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American Mineralogist

Journal of Earth and Planetary Materials

Ed. by Baker, Don / Xu, Hongwu


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1945-3027
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Volume 98, Issue 10

Issues

Unlocking the secrets of Al-tobermorite in Roman seawater concrete

Marie D. Jackson
  • Department of Civil and Environmental Engineering, University of California, Berkeley, California 94720, U.S.A.
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/ Sejung R. Chae
  • Department of Civil and Environmental Engineering, University of California, Berkeley, California 94720, U.S.A.
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/ Sean R. Mulcahy
  • Department of Earth and Planetary Science, University of California, Berkeley, California 94720, U.S.A.
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/ Cagla Meral
  • Department of Civil and Environmental Engineering, University of California, Berkeley, California 94720, U.S.A.
  • Middle East Technical University, 06800, Ankara, Turkey
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/ Rae Taylor
  • Department of Civil and Environmental Engineering, University of California, Berkeley, California 94720, U.S.A.
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/ Penghui Li
  • State Key Laboratory of Hydroscience and Engineering, Tsinghua University, Beijing, 100084, China
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/ Abdul-Hamid Emwas
  • King Abdullah University of Science and Technology, Thuwal, 23955-6900, Kingdom of Saudi Arabia
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/ Juhyuk Moon
  • Department of Civil and Environmental Engineering, University of California, Berkeley, California 94720, U.S.A.
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/ Seyoon Yoon
  • Department of Civil and Environmental Engineering, University of California, Berkeley, California 94720, U.S.A.
  • School of Engineering, King’s College, The University of Aberdeen, Aberdeen AB24 3UE, U.K.
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/ Gabriele Vola / Hans-Rudolf Wenk
  • Department of Earth and Planetary Science, University of California, Berkeley, California 94720, U.S.A.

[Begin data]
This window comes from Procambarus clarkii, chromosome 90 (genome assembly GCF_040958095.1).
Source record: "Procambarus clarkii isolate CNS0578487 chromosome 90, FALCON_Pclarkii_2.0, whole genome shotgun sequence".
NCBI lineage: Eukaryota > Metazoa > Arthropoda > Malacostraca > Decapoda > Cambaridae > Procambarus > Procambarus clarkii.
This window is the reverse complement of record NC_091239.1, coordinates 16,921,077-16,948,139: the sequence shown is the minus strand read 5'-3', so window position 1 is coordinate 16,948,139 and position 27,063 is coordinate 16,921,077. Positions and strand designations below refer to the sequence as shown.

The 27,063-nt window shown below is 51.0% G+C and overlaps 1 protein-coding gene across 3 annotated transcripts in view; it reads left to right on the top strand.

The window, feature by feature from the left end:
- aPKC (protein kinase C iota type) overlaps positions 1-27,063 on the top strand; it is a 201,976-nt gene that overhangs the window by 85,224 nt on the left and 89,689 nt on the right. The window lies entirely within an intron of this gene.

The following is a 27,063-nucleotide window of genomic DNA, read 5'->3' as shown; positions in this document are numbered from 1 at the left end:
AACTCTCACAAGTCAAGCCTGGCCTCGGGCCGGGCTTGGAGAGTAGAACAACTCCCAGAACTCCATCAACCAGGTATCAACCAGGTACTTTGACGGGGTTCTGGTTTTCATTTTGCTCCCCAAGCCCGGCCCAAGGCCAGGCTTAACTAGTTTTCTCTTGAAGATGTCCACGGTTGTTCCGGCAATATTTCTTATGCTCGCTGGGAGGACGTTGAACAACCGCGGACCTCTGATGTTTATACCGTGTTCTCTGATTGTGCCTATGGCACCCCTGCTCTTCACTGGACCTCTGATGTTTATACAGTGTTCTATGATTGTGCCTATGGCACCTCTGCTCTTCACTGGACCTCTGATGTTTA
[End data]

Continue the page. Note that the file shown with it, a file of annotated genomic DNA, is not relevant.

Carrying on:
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/ Paulo J.M. Monteiro
  • Corresponding author
  • Department of Civil and Environmental Engineering, University of California, Berkeley, California 94720, U.S.A.
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Published Online: 2015-03-07 | DOI: https://doi.org/10.2138/am.2013.4484

Abstract

Ancient Roman syntheses of Al-tobermorite in a 2000-year-old concrete block submerged in the Bay of Pozzuoli (Baianus Sinus), near Naples, have unique aluminum-rich and silica-poor compositions relative to hydrothermal geological occurrences. In relict lime clasts, the crystals have calcium contents that are similar to ideal tobermorite, 33 to 35 wt%, but the low-silica contents, 39 to 40 wt%, reflect Al3+ substitution for Si4+ in Q2(1Al), Q3(1Al), and Q3(2 Al) tetrahedral chain and branching sites. The Al-tobermorite has a double silicate chain structure with long chain lengths in the b [020] crystallographic direction, and wide interlayer spacing, 11.49 Å. Na+ and K+ partially balance Al3+ substitution for Si4+. Poorly crystalline calcium-aluminum-silicate-hydrate (C-A-S-H) cementitious binder in the dissolved perimeter of relict lime clasts has Ca/(Si+Al) = 0.79, nearly identical to the Al-tobermorite, but nanoscale heterogeneities with aluminum in both tetrahedral and octahedral coordination. The concrete is about 45 vol% glassy zeolitic tuff and 55 vol% hydrated lime-volcanic ash mortar; lime formed <10 wt% of the mix. Trace element studies confirm that the pyroclastic rock comes from Flegrean Fields volcanic district, as described in ancient Roman texts. An adiabatic thermal model of the 10 m2 by 5.7 m thick Baianus Sinus breakwater from heat evolved through hydration of lime and formation of C-A-S-H suggests maximum temperatures of 85 to 97 °C. Cooling to seawater temperatures occurred in two years. These elevated temperatures and the mineralizing effects of seawater and alkali- and alumina-rich volcanic ash appear to be critical to Al-tobermorite crystallization. The long-term stability of the Al-tobermorite provides a valuable context to improve future syntheses in innovative concretes with advanced properties using volcanic pozzolans.

Keywords : Al-tobermorite; ancient Roman concrete; bonding environments; volcanic pozzolan; thermal model

About the article

Received: 2013-01-28

Accepted: 2013-05-07

Published Online: 2015-03-07

Published in Print: 2013-10-01


Citation Information: American Mineralogist, Volume 98, Issue 10, Pages 1669–1687, ISSN (Online) 1945-3027, ISSN (Print) 0003-004X, DOI: https://doi.org/10.2138/am.2013.4484.

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© 2015 by Walter de Gruyter Berlin/Boston.

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